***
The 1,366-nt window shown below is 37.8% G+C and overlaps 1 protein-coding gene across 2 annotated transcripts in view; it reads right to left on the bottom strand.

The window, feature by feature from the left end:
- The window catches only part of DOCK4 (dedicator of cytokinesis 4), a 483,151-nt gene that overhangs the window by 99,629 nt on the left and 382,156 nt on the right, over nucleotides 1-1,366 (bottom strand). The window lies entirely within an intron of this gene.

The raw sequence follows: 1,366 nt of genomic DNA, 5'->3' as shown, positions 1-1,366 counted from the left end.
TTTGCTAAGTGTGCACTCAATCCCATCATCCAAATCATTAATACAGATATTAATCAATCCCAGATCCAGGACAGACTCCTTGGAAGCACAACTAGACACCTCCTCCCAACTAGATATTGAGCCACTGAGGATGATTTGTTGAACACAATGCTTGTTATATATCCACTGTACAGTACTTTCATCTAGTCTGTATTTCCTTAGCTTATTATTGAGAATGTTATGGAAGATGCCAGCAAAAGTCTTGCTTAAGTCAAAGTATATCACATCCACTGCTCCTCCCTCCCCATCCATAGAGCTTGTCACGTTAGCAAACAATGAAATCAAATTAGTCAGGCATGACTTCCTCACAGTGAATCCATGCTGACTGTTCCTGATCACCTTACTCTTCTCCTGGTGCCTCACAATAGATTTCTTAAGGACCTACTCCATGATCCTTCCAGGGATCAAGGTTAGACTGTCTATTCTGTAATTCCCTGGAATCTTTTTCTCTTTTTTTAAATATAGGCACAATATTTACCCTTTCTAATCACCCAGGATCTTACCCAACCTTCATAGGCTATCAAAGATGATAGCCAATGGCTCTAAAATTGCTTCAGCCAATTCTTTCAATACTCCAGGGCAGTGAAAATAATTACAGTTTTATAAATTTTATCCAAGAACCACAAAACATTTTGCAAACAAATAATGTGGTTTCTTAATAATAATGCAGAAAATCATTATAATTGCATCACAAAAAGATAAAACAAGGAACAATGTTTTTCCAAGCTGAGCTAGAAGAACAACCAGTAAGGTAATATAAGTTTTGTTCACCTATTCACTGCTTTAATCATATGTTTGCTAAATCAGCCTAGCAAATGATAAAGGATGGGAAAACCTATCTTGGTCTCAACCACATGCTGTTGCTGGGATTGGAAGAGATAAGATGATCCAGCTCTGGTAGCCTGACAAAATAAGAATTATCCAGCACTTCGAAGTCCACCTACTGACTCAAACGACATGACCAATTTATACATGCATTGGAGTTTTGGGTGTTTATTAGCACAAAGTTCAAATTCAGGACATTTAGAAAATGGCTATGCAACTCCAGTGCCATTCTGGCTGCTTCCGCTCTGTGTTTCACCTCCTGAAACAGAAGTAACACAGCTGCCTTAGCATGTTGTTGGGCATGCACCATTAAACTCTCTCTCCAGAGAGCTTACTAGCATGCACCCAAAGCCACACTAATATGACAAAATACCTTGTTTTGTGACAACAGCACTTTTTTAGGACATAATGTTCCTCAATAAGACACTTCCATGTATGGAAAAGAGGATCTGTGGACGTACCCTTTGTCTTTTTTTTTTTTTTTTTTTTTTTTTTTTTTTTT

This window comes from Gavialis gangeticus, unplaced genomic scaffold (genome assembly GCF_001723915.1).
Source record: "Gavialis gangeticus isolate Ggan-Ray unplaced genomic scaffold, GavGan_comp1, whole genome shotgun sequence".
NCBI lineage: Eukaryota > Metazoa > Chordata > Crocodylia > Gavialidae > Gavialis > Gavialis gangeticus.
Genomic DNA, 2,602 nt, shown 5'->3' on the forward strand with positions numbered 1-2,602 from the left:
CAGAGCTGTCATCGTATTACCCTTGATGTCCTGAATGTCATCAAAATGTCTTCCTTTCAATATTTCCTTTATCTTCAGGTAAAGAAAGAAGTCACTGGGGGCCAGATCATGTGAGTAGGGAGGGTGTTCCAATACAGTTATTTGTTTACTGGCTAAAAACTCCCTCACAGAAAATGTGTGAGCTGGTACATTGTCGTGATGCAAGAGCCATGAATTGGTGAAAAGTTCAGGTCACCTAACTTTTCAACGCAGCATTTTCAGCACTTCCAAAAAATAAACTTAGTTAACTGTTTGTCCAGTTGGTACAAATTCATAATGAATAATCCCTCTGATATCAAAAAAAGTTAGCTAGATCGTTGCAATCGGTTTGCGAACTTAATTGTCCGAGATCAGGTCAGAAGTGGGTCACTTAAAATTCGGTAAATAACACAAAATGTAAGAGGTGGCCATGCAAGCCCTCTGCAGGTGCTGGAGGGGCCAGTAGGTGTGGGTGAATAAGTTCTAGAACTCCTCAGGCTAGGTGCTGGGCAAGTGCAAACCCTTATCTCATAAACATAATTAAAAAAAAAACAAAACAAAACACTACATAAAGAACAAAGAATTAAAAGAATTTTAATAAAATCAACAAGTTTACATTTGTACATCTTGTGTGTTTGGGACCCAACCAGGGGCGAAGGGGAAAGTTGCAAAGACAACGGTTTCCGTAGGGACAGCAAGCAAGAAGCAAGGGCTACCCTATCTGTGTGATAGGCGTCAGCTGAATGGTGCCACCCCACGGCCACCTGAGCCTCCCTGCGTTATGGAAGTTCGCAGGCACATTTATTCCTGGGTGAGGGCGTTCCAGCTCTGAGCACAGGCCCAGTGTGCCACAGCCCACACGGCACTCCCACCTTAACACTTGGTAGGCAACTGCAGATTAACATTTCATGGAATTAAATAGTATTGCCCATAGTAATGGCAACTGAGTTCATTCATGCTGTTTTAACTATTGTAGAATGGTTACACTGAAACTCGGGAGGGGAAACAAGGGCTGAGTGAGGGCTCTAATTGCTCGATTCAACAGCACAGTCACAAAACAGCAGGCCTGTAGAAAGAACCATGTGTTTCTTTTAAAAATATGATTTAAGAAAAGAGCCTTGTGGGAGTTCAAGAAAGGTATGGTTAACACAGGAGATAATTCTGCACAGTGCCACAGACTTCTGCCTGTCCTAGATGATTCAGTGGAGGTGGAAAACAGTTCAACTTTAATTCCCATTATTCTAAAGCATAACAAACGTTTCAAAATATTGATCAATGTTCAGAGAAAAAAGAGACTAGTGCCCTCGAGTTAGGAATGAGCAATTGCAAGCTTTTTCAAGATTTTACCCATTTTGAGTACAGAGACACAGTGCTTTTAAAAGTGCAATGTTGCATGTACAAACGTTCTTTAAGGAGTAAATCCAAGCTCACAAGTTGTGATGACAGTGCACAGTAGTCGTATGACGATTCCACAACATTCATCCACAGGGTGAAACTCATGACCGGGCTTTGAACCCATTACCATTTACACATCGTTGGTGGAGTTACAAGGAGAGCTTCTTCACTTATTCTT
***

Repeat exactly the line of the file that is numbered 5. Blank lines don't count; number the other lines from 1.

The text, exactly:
TTTGCTAAGTGTGCACTCAATCCCATCATCCAAATCATTAATACAGATATTAATCAATCCCAGATCCAGGACAGACTCCTTGGAAGCACAACTAGACACCTCCTCCCAACTAGATATTGAGCCACTGAGGATGATTTGTTGAACACAATGCTTGTTATATATCCACTGTACAGTACTTTCATCTAGTCTGTATTTCCTTAGCTTATTATTGAGAATGTTATGGAAGATGCCAGCAAAAGTCTTGCTTAAGTCAAAGTATATCACATCCACTGCTCCTCCCTCCCCATCCATAGAGCTTGTCACGTTAGCAAACAATGAAATCAAATTAGTCAGGCATGACTTCCTCACAGTGAATCCATGCTGACTGTTCCTGATCACCTTACTCTTCTCCTGGTGCCTCACAATAGATTTCTTAAGGACCTACTCCATGATCCTTCCAGGGATCAAGGTTAGACTGTCTATTCTGTAATTCCCTGGAATCTTTTTCTCTTTTTTTAAATATAGGCACAATATTTACCCTTTCTAATCACCCAGGATCTTACCCAACCTTCATAGGCTATCAAAGATGATAGCCAATGGCTCTAAAATTGCTTCAGCCAATTCTTTCAATACTCCAGGGCAGTGAAAATAATTACAGTTTTATAAATTTTATCCAAGAACCACAAAACATTTTGCAAACAAATAATGTGGTTTCTTAATAATAATGCAGAAAATCATTATAATTGCATCACAAAAAGATAAAACAAGGAACAATGTTTTTCCAAGCTGAGCTAGAAGAACAACCAGTAAGGTAATATAAGTTTTGTTCACCTATTCACTGCTTTAATCATATGTTTGCTAAATCAGCCTAGCAAATGATAAAGGATGGGAAAACCTATCTTGGTCTCAACCACATGCTGTTGCTGGGATTGGAAGAGATAAGATGATCCAGCTCTGGTAGCCTGACAAAATAAGAATTATCCAGCACTTCGAAGTCCACCTACTGACTCAAACGACATGACCAATTTATACATGCATTGGAGTTTTGGGTGTTTATTAGCACAAAGTTCAAATTCAGGACATTTAGAAAATGGCTATGCAACTCCAGTGCCATTCTGGCTGCTTCCGCTCTGTGTTTCACCTCCTGAAACAGAAGTAACACAGCTGCCTTAGCATGTTGTTGGGCATGCACCATTAAACTCTCTCTCCAGAGAGCTTACTAGCATGCACCCAAAGCCACACTAATATGACAAAATACCTTGTTTTGTGACAACAGCACTTTTTTAGGACATAATGTTCCTCAATAAGACACTTCCATGTATGGAAAAGAGGATCTGTGGACGTACCCTTTGTCTTTTTTTTTTTTTTTTTTTTTTTTTTTTTTTTT